Also of particular note is Trailer Stability Assist. This clever system applies brakeforce to the appropriate wheel and adjusts engine power in order to stabilise any sway motion; something that would provide a degree of reassurance for those longer trips into town.

Cruising the back roads with our trailer, there was no shunt or push from the rear and the Triton’s turbo diesel offered up spades of torque from low in the rev range (maximum torque is a meaty 437Nm, although this doesn’t come fully on-song until further up the dial at about 2500rpm). Smooth take-offs and a distinct lack of needing to switch to lower gears were the order of the day.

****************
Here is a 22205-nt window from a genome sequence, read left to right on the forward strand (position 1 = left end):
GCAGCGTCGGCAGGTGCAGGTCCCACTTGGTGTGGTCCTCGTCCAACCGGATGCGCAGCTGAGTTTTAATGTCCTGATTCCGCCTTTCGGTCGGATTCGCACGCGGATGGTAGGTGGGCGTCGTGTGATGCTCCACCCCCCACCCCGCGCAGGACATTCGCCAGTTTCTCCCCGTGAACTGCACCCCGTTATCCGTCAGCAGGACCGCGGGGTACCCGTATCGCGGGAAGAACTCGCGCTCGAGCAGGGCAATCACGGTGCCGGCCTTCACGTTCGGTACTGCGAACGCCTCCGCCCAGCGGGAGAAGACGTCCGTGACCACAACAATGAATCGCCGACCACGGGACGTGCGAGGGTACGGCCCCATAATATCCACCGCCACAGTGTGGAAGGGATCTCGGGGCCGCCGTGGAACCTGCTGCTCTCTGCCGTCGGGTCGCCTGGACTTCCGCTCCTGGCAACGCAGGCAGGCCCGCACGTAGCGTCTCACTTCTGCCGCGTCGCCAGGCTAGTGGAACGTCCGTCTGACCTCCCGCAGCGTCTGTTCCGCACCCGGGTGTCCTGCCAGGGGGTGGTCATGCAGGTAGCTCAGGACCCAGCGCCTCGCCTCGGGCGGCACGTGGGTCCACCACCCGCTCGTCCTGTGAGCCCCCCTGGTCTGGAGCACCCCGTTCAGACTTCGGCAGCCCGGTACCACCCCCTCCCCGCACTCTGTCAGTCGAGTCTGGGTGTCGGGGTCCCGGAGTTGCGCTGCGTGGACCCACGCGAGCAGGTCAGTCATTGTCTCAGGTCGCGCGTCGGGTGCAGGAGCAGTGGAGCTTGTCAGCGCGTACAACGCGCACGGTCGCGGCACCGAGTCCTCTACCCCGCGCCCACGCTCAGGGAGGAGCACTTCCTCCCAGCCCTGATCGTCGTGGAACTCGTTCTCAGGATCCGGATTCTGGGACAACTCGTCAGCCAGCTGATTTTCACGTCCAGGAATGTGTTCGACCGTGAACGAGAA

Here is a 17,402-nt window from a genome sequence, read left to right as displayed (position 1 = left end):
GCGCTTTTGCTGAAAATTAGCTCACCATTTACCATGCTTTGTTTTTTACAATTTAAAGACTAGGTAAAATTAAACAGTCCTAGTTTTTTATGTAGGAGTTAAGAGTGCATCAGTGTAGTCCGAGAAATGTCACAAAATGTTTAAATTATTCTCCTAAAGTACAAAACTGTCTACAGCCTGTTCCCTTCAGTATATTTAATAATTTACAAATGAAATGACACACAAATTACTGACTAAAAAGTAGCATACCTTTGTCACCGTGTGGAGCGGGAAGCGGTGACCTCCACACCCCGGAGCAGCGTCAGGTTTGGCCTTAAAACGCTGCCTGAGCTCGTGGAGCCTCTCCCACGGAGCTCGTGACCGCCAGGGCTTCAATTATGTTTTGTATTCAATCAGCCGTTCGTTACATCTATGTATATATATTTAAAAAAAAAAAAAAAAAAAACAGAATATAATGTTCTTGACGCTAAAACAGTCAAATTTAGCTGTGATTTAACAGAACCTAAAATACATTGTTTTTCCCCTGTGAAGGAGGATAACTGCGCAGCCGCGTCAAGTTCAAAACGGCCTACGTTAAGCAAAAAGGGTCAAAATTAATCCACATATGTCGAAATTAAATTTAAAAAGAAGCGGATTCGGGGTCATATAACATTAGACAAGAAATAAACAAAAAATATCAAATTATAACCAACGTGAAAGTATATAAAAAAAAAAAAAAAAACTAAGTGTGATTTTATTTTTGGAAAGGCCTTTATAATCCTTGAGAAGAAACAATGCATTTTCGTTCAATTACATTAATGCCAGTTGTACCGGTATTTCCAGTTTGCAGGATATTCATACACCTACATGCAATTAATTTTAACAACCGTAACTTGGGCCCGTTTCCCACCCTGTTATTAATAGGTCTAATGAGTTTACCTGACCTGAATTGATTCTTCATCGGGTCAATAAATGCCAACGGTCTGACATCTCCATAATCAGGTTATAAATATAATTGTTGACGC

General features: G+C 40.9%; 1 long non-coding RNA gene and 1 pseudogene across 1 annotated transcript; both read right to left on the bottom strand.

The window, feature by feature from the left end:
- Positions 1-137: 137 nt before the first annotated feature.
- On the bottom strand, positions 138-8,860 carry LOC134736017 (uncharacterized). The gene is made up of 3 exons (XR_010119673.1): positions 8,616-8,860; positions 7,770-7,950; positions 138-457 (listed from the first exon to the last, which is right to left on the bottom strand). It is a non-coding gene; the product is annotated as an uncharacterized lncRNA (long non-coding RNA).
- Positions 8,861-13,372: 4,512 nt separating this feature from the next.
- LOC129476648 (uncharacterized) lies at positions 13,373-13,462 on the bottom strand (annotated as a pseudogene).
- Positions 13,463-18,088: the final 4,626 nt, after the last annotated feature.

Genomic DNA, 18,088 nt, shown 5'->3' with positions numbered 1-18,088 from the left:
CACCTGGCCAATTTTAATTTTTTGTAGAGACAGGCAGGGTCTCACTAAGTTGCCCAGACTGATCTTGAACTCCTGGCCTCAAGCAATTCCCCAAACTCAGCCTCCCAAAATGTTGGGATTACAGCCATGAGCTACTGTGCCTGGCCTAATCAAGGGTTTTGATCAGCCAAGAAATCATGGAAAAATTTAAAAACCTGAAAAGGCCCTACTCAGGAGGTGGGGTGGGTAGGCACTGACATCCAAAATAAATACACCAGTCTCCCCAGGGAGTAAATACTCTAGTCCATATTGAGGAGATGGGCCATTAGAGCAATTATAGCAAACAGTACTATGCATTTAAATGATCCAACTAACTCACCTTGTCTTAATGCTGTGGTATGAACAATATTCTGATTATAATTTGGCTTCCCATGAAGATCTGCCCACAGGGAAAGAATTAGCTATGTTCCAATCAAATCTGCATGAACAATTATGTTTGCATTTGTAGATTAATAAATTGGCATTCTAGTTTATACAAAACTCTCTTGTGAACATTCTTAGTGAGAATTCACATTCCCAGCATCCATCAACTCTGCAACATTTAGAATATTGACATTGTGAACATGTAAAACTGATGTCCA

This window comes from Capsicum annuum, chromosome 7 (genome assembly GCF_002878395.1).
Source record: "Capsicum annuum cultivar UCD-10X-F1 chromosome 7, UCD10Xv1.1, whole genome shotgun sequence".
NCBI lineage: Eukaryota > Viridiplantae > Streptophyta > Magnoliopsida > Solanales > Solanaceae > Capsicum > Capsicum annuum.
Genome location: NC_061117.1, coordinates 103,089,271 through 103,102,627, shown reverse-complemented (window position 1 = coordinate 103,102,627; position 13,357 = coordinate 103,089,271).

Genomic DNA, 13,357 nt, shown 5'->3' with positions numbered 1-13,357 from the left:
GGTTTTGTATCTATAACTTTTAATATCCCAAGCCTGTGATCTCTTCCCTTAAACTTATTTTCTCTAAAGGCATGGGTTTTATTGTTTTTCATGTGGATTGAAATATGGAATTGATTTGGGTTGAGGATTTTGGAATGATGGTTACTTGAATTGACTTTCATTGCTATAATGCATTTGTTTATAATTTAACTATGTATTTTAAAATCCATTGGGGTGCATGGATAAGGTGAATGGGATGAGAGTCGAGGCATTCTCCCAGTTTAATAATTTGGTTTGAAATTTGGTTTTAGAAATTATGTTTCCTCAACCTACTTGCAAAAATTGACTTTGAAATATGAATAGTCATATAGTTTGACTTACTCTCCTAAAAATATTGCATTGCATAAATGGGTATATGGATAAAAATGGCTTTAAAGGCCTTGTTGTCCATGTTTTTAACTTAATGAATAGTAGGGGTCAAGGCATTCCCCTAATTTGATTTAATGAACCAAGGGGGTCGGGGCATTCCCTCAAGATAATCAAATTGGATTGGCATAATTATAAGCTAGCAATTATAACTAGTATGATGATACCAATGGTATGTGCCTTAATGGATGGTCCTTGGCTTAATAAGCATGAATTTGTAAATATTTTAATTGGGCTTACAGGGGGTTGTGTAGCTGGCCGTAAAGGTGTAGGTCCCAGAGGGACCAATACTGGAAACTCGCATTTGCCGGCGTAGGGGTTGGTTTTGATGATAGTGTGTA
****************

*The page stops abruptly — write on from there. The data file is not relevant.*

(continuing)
I came away from our time with the Mitsubishi Triton GLX-R with the distinct impression that ease-of-use was a big part of the engineer’s remit.

This well-priced truck proves to be a powerful front-driver, with just the right mix of do-it-yourself simplicity and superior modern technology onboard to make it an impressively packaged workhorse and a worthy tow vehicle too.

Currently there are more than 50 Mitsubishi Triton utes for sale at Autotrader.

Mitsubishi Triton GLX-R review Mitsubishi Triton GLX-R review
Mitsubishi Triton GLX-R review Mitsubishi Triton GLX-R review
Mitsubishi Triton GLX-R review Mitsubishi Triton GLX-R review
Mitsubishi Triton GLX-R review Mitsubishi Triton GLX-R review
Mitsubishi Triton GLX-R review Mitsubishi Triton GLX-R review
Mitsubishi Triton GLX-R review Mitsubishi Triton GLX-R review
Mitsubishi Triton GLX-R review Mitsubishi Triton GLX-R review